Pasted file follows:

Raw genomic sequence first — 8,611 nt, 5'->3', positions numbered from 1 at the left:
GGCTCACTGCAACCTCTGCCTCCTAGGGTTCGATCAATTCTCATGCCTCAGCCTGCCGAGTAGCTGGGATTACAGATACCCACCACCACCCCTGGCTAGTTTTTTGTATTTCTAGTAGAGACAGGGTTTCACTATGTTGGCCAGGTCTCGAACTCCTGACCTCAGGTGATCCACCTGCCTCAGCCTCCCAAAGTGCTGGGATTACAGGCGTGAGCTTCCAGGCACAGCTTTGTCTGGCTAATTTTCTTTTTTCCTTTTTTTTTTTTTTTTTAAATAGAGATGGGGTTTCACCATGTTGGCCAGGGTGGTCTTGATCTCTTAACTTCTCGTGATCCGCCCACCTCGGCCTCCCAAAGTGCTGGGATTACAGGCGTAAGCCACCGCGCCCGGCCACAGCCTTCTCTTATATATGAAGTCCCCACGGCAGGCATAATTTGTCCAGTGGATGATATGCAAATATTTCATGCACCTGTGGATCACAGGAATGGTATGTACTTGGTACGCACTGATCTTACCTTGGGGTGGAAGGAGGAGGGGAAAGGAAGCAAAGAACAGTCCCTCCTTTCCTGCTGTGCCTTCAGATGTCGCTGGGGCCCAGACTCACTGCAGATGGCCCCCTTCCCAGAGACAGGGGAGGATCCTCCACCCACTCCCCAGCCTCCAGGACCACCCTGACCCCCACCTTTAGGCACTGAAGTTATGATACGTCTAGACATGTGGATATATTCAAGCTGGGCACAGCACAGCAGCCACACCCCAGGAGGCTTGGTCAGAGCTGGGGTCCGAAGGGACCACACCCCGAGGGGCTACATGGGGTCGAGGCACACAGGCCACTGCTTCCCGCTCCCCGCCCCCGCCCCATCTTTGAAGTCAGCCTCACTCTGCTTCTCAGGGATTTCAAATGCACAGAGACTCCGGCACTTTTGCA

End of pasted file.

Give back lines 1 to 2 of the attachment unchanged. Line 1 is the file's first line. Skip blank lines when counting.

Raw genomic sequence first — 8,611 nt, 5'->3', positions numbered from 1 at the left:
GGCTCACTGCAACCTCTGCCTCCTAGGGTTCGATCAATTCTCATGCCTCAGCCTGCCGAGTAGCTGGGATTACAGATACCCACCACCACCCCTGGCTAGTTTTTTGTATTTCTAGTAGAGACAGGGTTTCACTATGTTGGCCAGGTCTCGAACTCCTGACCTCAGGTGATCCACCTGCCTCAGCCTCCCAAAGTGCTGGGATTACAGGCGTGAGCTTCCAGGCACAGCTTTGTCTGGCTAATTTTCTTTTTTCCTTTTTTTTTTTTTTTTTAAATAGAGATGGGGTTTCACCATGTTGGCCAGGGTGGTCTTGATCTCTTAACTTCTCGTGATCCGCCCACCTCGGCCTCCCAAAGTGCTGGGATTACAGGCGTAAGCCACCGCGCCCGGCCACAGCCTTCTCTTATATATGAAGTCCCCACGGCAGGCATAATTTGTCCAGTGGATGATATGCAAATATTTCATGCACCTGTGGATCACAGGAATGGTATGTACTTGGTACGCACTGATCTTACCTTGGGGTGGAAGGAGGAGGGGAAAGGAAGCAAAGAACAGTCCCTCCTTTCCTGCTGTGCCTTCAGATGTCGCTGGGGCCCAGACTCACTGCAGATGGCCCCCTTCCCAGAGACAGGGGAGGATCCTCCACCCACTCCCCAGCCTCCAGGACCACCCTGACCCCCACCTTTAGGCACTGAAGTTATGATACGTCTAGACATGTGGATATATTCAAGCTGGGCACAGCACAGCAGCCACACCCCAGGAGGCTTGGTCAGAGCTGGGGTCCGAAGGGACCACACCCCGAGGGGCTACATGGGGTCGAGGCACACAGGCCACTGCTTCCCGCTCCCCGCCCCCGCCCCATCTTTGAAGTCAGCCTCACTCTGCTTCTCAGGGATTTCAAATGCACAGAGACTCCGGCACTTTTGCA